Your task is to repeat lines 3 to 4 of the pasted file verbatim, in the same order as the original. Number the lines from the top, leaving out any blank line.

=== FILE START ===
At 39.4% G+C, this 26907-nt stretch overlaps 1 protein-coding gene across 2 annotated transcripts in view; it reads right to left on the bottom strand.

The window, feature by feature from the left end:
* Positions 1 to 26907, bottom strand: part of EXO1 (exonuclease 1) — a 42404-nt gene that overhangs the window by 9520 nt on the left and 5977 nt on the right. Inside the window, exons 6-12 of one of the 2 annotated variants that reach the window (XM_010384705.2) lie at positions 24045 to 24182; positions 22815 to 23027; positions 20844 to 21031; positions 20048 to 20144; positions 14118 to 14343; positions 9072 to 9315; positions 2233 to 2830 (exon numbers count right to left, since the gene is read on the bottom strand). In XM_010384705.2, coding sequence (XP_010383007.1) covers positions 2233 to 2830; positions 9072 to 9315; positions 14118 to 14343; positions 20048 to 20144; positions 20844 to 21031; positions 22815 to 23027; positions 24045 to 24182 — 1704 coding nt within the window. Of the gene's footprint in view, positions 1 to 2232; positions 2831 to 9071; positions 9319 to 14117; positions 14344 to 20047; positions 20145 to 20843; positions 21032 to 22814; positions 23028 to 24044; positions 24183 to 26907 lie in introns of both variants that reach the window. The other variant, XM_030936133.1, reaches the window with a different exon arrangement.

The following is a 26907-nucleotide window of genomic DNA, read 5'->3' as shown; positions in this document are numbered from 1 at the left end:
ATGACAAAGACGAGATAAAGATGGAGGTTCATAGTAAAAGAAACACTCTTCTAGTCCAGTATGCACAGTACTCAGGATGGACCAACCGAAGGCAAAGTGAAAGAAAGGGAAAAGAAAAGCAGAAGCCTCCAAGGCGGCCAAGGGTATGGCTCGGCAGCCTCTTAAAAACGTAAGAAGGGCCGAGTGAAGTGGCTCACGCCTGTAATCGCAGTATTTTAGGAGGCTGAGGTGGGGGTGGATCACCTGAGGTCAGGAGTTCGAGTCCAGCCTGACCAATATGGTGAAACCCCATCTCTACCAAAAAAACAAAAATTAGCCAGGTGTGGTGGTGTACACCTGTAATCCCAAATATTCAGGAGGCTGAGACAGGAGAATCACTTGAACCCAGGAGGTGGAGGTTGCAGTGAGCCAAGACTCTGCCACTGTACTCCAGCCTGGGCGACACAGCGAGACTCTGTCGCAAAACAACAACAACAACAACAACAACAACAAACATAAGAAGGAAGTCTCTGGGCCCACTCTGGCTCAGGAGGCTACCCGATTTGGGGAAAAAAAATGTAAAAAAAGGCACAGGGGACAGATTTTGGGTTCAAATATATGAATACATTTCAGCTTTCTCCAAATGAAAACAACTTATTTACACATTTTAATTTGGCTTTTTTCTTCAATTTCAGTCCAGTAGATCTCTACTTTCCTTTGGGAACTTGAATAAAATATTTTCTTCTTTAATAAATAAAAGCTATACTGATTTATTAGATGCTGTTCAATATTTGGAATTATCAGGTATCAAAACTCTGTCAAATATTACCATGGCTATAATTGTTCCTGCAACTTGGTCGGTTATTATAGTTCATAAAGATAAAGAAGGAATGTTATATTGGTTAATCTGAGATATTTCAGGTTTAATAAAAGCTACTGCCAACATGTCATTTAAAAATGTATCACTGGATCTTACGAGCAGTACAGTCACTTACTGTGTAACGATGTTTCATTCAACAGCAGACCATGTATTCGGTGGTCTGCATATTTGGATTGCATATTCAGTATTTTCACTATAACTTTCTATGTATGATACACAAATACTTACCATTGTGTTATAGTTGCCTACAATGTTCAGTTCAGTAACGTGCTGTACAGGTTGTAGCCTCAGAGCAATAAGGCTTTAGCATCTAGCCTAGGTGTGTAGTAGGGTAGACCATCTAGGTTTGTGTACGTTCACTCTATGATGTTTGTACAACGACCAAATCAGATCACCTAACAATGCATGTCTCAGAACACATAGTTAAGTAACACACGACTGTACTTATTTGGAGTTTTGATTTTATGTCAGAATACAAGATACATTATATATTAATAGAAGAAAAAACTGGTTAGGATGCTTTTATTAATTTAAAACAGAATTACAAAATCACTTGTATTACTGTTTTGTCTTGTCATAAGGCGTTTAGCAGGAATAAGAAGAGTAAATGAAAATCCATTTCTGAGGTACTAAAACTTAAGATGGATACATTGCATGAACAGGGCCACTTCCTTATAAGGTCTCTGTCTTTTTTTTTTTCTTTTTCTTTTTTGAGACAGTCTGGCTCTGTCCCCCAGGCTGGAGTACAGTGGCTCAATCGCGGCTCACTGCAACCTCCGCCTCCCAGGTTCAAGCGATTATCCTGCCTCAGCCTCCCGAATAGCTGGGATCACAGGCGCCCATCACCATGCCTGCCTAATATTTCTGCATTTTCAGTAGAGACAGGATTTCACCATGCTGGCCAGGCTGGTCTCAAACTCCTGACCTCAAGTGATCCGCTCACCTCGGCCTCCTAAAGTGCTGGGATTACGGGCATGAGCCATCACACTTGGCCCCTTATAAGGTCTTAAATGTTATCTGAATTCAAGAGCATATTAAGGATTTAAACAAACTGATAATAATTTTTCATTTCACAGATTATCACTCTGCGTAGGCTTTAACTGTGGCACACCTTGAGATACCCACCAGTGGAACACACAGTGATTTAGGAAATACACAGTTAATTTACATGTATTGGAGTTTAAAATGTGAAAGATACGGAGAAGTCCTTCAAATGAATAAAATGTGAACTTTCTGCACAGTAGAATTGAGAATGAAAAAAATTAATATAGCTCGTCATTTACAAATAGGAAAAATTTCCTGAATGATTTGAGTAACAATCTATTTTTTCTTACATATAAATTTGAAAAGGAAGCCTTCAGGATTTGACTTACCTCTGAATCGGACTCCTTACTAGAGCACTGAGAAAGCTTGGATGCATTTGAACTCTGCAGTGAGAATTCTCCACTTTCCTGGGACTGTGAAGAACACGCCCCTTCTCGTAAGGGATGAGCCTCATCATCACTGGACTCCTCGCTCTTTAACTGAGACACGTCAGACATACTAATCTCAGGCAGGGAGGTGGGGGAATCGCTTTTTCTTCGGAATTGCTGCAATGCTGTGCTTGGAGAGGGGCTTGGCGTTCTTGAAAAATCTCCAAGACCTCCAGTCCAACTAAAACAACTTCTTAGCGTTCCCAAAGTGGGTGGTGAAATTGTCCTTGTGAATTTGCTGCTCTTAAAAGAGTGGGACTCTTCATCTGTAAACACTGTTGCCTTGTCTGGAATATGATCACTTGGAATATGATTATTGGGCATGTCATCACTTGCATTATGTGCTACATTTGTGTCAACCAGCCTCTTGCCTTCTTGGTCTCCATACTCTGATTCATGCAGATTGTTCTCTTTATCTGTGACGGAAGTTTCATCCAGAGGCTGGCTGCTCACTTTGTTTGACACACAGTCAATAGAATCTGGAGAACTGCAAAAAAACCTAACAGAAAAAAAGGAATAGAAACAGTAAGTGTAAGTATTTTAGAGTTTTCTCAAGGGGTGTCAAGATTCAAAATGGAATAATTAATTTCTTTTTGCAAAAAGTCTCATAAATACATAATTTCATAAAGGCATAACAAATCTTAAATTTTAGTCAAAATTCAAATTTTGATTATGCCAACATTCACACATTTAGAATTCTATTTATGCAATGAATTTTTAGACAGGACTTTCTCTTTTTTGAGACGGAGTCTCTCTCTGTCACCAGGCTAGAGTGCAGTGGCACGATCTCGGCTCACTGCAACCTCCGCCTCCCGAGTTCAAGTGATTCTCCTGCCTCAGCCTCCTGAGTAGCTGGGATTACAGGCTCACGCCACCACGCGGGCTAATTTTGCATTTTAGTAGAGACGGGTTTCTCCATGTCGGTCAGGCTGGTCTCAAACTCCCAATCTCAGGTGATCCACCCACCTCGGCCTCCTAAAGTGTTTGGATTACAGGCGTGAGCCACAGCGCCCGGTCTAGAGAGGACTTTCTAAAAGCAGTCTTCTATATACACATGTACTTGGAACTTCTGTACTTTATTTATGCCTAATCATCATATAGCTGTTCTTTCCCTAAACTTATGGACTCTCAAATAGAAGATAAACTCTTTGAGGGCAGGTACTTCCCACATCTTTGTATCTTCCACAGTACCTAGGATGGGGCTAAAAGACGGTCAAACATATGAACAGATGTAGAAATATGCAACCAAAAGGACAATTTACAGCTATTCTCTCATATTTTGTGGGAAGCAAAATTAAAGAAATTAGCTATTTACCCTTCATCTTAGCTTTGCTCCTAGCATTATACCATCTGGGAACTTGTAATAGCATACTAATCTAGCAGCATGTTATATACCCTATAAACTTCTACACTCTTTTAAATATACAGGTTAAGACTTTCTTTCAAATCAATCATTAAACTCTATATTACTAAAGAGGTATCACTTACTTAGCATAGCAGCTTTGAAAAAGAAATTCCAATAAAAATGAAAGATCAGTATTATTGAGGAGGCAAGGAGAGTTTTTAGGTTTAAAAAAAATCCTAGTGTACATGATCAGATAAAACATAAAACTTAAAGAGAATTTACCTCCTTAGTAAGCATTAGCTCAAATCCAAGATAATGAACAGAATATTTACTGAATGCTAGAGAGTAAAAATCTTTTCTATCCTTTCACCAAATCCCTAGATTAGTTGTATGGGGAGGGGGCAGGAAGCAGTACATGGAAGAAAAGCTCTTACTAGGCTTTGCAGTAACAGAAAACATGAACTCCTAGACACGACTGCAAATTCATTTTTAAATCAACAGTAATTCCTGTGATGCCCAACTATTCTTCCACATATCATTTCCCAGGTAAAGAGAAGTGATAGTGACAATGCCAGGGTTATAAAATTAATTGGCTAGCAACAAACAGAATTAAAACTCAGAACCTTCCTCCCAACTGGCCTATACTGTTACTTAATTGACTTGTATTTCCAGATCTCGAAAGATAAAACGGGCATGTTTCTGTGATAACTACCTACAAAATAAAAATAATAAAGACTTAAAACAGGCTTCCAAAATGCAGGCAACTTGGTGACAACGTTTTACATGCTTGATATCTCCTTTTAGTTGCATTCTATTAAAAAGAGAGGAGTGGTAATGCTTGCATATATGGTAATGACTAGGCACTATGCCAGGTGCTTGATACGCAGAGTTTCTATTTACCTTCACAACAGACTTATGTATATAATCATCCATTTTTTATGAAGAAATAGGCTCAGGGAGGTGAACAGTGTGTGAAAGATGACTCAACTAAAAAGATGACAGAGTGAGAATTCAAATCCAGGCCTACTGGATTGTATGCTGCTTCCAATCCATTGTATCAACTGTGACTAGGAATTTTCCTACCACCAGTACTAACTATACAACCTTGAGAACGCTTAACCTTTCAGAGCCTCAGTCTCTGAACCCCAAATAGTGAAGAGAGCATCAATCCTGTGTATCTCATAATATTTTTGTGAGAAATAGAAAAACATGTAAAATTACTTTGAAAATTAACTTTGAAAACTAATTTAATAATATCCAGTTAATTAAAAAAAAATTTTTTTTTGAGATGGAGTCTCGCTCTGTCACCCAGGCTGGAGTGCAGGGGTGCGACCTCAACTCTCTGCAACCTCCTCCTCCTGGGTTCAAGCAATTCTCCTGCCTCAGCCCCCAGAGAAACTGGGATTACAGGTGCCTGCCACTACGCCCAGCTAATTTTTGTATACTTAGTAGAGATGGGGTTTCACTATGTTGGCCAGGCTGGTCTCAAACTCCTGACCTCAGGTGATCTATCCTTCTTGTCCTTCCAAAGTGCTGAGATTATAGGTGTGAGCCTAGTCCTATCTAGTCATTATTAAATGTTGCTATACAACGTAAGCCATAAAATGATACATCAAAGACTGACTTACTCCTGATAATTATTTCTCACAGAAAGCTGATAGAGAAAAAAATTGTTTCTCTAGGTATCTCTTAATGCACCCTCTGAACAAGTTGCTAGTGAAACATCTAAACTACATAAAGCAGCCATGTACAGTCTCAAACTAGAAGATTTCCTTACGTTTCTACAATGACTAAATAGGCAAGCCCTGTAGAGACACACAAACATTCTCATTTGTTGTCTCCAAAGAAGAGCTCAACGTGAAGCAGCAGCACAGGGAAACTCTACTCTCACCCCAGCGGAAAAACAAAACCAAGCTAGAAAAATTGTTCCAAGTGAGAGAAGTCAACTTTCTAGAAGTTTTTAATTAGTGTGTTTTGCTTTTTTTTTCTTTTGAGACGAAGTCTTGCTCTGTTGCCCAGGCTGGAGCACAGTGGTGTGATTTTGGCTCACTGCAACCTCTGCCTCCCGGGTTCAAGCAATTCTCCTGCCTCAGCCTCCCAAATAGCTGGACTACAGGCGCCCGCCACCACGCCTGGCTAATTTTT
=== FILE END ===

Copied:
* Positions 1 to 26907, bottom strand: part of EXO1 (exonuclease 1) — a 42404-nt gene that overhangs the window by 9520 nt on the left and 5977 nt on the right. Inside the window, exons 6-12 of one of the 2 annotated variants that reach the window (XM_010384705.2) lie at positions 24045 to 24182; positions 22815 to 23027; positions 20844 to 21031; positions 20048 to 20144; positions 14118 to 14343; positions 9072 to 9315; positions 2233 to 2830 (exon numbers count right to left, since the gene is read on the bottom strand). In XM_010384705.2, coding sequence (XP_010383007.1) covers positions 2233 to 2830; positions 9072 to 9315; positions 14118 to 14343; positions 20048 to 20144; positions 20844 to 21031; positions 22815 to 23027; positions 24045 to 24182 — 1704 coding nt within the window. Of the gene's footprint in view, positions 1 to 2232; positions 2831 to 9071; positions 9319 to 14117; positions 14344 to 20047; positions 20145 to 20843; positions 21032 to 22814; positions 23028 to 24044; positions 24183 to 26907 lie in introns of both variants that reach the window. The other variant, XM_030936133.1, reaches the window with a different exon arrangement.

The following is a 26907-nucleotide window of genomic DNA, read 5'->3' as shown; positions in this document are numbered from 1 at the left end: